"These acts of violence against innocents violate the fundamental tenets of the Islamic faith, and it's important for my fellow Americans to understand that."
-- President George W. Bush, at the Islamic Center of Washington, Sept. 17, 2001
They've finally made it official. Although you're not likely to see it reported on Fox News, media mogul Rupert Murdoch's News Corp., parent company of Fox, the Wall Street Journal, New York Post, etc., recently donated a cool $1 million (that's $1,000,000) to the Republican Governors Association. While corporate donations to political parties are common, media conglomerates are normally careful to give to both parties for appearance' sake.
Not Murdoch, however. Any questions?
Conflicts of interest don't come much more obvious. Appearances be damned; Fox News is a partisan propaganda outlet. Actually, as Media Matters columnist Eric Boehlert has recently suggested, the GOP isn't so much running Fox News as Fox News, Rush Limbaugh and a host of other talk-radio ranters are stampeding the party.
Back in the bad old days of the Soviet Union, Russians had a cynical proverb describing their country's party-line press. Playing on the names of the two main newspapers Pravda ("Truth") and Izvestia ("News"), the joke was that there was no Truth in the News, and no News in the Truth.
We're not there yet, but not for lack of trying. Rushing to fill the power void on the right after the Democrats' 2008 takeover of Congress and the White House, Fox News and its allies have grown ever bolder and more irresponsible since President Obama's inauguration, dropping all but the thinnest pretext of professionalism and often enabled by the "mainstream" media's institutional cowardice.
This has rarely been more apparent than during the recent controversy over the so-called ground zero mosque. Seizing on public ignorance about the project, its location and the motives of those proposing it, Fox News' propagandists, its politician employees and their talk-radio allies have generated a perfect storm of bigotry and ethnic hatred.
What began as an exercise in ecumenical outreach and religious tolerance is now described as "a recruiting tool for domestic extremists" (Limbaugh), and a facility "to train and recruit Sharia law advocates who become terrorists" (Dick Morris on "Fox News and Friends").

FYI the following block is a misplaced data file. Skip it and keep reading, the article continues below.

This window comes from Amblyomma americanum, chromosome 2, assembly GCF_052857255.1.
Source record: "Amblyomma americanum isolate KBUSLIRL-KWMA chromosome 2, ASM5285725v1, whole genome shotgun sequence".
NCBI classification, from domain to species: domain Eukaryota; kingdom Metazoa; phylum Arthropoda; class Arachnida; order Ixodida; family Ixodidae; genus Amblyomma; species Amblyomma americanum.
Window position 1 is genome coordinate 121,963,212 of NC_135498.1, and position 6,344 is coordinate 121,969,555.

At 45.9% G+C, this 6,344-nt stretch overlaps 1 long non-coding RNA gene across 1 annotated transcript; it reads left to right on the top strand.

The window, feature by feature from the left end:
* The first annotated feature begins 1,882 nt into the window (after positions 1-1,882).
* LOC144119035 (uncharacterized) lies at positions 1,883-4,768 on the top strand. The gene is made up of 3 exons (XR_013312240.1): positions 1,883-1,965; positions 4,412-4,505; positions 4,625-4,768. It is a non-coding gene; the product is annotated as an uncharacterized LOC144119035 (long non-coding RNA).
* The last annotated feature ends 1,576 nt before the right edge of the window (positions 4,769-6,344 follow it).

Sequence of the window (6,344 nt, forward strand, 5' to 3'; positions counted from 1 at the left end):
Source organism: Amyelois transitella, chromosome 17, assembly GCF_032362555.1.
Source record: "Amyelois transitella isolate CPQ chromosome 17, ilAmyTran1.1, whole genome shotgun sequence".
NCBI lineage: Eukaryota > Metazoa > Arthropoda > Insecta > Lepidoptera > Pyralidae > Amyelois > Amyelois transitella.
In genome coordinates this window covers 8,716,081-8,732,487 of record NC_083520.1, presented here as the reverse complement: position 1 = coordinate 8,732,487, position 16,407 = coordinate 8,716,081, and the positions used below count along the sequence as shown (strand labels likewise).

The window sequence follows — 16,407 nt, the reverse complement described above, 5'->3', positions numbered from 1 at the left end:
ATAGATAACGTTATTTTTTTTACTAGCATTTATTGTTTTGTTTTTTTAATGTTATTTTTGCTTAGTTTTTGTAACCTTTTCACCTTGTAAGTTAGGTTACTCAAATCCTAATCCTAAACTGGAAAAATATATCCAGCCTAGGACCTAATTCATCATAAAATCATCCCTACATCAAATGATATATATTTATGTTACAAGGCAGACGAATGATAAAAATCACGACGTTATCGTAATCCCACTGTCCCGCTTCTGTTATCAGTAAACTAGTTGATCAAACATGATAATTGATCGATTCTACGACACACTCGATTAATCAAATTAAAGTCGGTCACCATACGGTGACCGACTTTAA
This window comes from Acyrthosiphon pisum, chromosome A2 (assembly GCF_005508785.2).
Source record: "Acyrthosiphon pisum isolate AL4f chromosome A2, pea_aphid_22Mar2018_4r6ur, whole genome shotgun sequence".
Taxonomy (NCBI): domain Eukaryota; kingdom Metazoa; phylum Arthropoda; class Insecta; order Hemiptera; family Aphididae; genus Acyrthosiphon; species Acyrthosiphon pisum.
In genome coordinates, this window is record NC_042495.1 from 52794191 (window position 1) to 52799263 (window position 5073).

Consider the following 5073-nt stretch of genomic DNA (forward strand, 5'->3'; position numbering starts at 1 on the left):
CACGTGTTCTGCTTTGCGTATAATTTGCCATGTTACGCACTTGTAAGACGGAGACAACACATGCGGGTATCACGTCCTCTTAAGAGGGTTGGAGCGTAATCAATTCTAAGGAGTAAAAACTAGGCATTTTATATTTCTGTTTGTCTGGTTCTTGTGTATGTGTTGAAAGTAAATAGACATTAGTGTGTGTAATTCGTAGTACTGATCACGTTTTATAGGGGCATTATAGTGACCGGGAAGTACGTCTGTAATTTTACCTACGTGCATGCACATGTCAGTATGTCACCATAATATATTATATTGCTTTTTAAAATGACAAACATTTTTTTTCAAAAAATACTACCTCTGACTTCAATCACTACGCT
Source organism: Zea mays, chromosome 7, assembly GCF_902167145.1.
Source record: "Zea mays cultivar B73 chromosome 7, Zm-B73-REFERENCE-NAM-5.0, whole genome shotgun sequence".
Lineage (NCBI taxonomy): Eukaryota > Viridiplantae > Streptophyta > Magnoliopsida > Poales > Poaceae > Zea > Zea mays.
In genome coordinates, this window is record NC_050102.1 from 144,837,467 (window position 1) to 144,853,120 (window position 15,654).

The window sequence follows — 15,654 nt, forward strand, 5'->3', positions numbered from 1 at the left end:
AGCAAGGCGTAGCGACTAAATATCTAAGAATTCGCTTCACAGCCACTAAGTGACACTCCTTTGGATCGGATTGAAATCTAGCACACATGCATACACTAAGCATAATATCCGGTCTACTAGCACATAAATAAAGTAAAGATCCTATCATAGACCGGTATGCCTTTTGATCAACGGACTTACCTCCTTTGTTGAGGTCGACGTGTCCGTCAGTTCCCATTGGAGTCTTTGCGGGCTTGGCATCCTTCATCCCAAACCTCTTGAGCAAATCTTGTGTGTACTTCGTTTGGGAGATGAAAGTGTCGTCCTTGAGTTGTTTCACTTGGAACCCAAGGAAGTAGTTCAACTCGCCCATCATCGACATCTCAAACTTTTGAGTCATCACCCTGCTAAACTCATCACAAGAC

Night after night, Fox News commentator Sean Hannity hammers away, distorting the words of a religious leader whose entire career has been spent building bridges between Muslims, Christians and Jews. Bob Somerby has documented the carnage on the Daily Howler.
"I want to move a little bit into the area of the imam who's spearheading this," Hannity announced on a recent program. "He wants America, he said in his book, to be more Sharia compliant ... But what is Sharia law, you know, where women are stoned to death, where women don't have rights ... where you see that if a woman claims rape they need four male eyewitnesses to prove rape. Women can't drive, women can't go to school, women in Saudi Arabia can't be seen in public with a male that they're not related to. He says America should be Sharia compliant. Don't you think we need to know what he means by that?"
In reality, Imam Feisal Abdul Rauf's 2004 book, "What's Right With Islam Is What's Right With America," condemns such practices as barbaric relics of tribalism. He has unequivocally condemned terrorism. "The truth is that killing innocent people is always wrong," he wrote, "and no argument or excuse, no matter how deeply believed, can ever make it right. No religion on earth condones the killing of innocent people, no faith tradition tolerates the random killing of our brothers and sisters on this earth ... Islamic law is clearly against terrorism."
Indeed Rauf's book expands on his belief that the United States has been "Sharia compliant" since the Declaration of Independence. He's given State Department-sponsored lectures in the Middle East under both the Bush and Obama administrations, arguing that America's commitment to religious freedom makes it the best country in the world for Muslims.
Invited to speak at a 2003 synagogue service for Daniel Pearl, the Wall Street Journal reporter murdered by Islamist fanatics in Pakistan, Imam Rauf addressed himself to the victim's father. "Not only today I am a Jew," he said, "I have always been one, Mr. Pearl." Also, he explained, a Christian and a Muslim, invoking "the moral equivalency of our Abrahamic faiths."
To portray such a man as a terrorist is beyond dishonest. Calling all Muslims terrorists is the equivalent of calling all Christians snake handlers; all Jews, Christ killers. It's KKK-style hate mongering, a rejection of the basic premises of Americanism, and a propaganda gift to the lunatic cultists of al-Qaida such as they could never achieve on their own.
It's no longer enough simply to set the record straight. Journalists have an affirmative duty to defend their own profession's honor, what little remains of it.